The misuse and abuse of prescription medicines in the U.S. has risen dramatically in recent years, threatening grave harm to families and communities across the country. Committed to the appropriate use of prescription medicines, PhRMA has been actively engaged in promoting strong public policies and a coordinated approach across the public and private sectors to tackle this growing public health crisis.
Recent studies suggest that the problem of prescription drug abuse in the U.S. today does not largely stem from drugs that have been illegally diverted from the manufacturing supply chain. Increasingly, these medicines are often obtained from family and friends who obtained them with a legal, medically-appropriate prescription. This highlights the need for the safe disposal of medicine in consumer households. The Drug Enforcement Administration (DEA) announced last week that it would allow people to return unused prescription medications – including opioid painkillers – to pharmacies and hospitals, in an attempt to reduce the likelihood that someone in the household might inappropriately obtain and abuse these medicines. DEA’s guidance provides a greater array of options to the public for properly disposing of unused medicines, including safe in-home disposal, “take back” events, and direct mail to authorized collectors. While questions remain about the implications of DEA’s recently released regulations, PhRMA has long supported voluntary take back programs as well as educating the public about proper in-home disposal options.
While educating the public about the proper storage and disposal of unused medicines is a critical first step to helping reduce the potential misuse and abuse of prescription medicines, more must be done. PhRMA supports a range of additional public policy changes to address this problem. Primary among policy options is strengthening prescription drug monitoring programs (PDMPs), which are intended to help identify and prevent abusers from obtaining multiple prescriptions of controlled substances for which they do not have a legitimate medical need. These state-run electronic databases, like those used in Ohio and Kentucky, have proven very effective in helping officials prevent “doctor-shopping” and inappropriate prescribing. Fostering the sharing of data among and between states would enhance states’ ability to deter and prevent the abuse of controlled substances. To this end, PhRMA supports ensuring states have the appropriate health information technologies in place to facilitate interoperability. For example, PhRMA supports the National Association of Boards of Pharmacy’s efforts to facilitate inter-operability, which could potentially serve as a pilot for other states.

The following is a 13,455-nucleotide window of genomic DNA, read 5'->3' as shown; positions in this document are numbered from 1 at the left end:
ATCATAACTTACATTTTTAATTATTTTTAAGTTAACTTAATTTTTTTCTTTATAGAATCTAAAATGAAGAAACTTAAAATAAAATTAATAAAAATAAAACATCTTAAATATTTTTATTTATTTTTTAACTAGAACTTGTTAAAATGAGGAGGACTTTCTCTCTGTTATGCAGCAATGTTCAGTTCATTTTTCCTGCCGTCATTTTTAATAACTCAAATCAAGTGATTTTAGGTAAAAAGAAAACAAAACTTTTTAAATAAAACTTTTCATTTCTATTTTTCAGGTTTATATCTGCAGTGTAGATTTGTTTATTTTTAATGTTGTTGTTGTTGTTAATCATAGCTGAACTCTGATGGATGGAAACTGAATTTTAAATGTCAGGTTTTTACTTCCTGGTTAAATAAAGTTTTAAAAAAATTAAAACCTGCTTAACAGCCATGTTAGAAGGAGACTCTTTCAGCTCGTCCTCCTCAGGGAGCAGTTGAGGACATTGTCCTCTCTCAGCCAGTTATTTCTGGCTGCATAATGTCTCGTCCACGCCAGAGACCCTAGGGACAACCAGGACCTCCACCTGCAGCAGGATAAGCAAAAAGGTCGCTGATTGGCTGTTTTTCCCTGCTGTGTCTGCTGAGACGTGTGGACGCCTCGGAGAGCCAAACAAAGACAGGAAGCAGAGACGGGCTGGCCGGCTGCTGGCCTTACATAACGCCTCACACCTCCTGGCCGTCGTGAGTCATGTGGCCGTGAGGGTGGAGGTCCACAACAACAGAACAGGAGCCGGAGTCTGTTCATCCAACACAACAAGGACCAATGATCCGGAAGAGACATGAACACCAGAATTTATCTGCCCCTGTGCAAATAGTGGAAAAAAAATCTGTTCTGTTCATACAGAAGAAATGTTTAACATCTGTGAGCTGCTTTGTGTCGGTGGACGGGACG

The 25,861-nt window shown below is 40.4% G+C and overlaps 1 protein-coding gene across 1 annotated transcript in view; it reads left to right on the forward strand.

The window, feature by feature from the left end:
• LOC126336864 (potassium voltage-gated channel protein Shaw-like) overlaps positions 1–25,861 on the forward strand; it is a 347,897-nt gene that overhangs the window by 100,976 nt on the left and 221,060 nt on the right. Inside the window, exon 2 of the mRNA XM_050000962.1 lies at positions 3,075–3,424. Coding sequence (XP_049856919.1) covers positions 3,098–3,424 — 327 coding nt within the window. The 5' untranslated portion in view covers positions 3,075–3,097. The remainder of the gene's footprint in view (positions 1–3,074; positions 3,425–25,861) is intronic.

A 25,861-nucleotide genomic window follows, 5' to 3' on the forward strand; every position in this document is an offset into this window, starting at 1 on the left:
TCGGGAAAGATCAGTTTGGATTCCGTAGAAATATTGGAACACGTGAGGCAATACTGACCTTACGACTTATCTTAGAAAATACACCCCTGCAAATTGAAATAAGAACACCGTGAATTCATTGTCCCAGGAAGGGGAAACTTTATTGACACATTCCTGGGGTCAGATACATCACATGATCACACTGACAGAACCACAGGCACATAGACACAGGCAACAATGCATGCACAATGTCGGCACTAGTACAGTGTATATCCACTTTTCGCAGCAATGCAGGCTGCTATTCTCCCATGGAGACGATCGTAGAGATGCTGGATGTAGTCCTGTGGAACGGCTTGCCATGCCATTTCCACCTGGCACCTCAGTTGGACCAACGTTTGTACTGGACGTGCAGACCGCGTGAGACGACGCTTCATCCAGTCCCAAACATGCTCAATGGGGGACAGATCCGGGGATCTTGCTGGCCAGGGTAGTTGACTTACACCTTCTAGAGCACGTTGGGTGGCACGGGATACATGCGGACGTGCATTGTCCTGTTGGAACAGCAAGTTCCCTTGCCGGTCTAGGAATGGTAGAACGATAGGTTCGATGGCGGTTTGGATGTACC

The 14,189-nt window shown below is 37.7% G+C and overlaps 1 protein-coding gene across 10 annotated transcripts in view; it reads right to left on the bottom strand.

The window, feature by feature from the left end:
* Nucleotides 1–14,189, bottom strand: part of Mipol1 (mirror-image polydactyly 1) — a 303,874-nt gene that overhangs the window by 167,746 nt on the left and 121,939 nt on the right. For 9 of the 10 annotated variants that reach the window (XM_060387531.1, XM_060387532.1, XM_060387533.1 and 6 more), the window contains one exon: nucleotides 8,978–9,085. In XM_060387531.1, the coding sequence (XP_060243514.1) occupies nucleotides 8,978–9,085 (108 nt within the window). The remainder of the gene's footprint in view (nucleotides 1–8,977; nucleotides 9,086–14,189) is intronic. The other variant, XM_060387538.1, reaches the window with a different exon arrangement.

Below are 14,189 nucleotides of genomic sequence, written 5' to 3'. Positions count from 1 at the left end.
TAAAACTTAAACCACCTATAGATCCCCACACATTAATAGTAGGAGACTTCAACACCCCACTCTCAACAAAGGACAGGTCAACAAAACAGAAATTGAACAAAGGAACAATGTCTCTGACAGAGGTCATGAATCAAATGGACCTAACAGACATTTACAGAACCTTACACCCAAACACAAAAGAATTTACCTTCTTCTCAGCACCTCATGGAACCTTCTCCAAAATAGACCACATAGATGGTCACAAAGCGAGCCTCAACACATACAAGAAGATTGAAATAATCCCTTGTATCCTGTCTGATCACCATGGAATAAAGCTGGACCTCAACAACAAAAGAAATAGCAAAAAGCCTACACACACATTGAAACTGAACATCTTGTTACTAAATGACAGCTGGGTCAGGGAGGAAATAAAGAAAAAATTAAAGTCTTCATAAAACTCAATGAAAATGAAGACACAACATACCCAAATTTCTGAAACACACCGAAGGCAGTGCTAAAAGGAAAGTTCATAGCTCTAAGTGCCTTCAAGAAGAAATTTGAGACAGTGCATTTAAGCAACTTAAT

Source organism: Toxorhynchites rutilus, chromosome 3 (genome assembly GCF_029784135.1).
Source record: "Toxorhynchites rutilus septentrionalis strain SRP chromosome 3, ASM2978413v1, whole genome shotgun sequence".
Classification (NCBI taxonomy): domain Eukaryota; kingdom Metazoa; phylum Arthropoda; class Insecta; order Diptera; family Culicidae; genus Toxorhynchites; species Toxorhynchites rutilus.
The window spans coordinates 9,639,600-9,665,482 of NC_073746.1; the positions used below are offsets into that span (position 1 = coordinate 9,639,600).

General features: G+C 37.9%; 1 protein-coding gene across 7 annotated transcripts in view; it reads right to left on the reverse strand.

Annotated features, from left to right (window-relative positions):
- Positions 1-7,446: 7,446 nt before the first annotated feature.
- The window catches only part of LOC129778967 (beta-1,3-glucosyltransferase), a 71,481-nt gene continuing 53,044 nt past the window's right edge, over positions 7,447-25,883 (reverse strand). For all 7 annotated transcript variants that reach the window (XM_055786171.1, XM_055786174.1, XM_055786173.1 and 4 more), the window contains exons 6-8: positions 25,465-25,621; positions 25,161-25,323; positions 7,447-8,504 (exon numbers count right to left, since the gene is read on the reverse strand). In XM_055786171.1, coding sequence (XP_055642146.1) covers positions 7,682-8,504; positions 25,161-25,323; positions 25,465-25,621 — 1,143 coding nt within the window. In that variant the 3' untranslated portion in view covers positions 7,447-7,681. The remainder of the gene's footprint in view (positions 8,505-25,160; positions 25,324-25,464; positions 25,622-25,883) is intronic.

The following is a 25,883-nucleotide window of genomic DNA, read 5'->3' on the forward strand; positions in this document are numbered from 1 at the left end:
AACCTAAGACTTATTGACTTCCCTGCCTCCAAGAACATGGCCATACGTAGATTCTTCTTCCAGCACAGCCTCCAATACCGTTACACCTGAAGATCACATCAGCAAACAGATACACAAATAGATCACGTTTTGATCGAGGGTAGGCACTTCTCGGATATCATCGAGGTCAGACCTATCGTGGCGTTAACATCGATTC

PhRMA also strongly supports expanding efforts to identify and shut down facilities and online websites that inappropriately provide access to controlled substances. In contrast to legitimate healthcare providers, so-called “pill mills” are interested in their own financial reward rather than in the medical needs of their patients. In order to protect legitimate entities and clearly distinguish them from bad actors, any legislation or model state law proposed to prevent prescription drug abuse should include very specific training and inspection requirements, as well as relevant statutes and regulations with which pain clinics must comply. Similarly, PhRMA supports expanding DEA’s ability to prosecute online pharmacies that not in compliance with Federal law.
To complement the above efforts, a number of additional steps should be taken. The provider community must increase education efforts regarding appropriate prescribing practices and the use of PDMPs as well as conduct more trainings on how to screen for, briefly intervene, and refer for treatment those suspected of misusing and abusing prescription medicines. The innovative biopharmaceutical community, and the agencies that regulate it, must do its part to support the development of abuse-deterrent formulations for some medicines that are susceptible to widespread abuse.
PhRMA takes our mission of advancing public health seriously, and preventing prescription drug abuse is a vital part of that undertaking. In doing so, we will continue to be active participants in finding solutions to this alarming problem.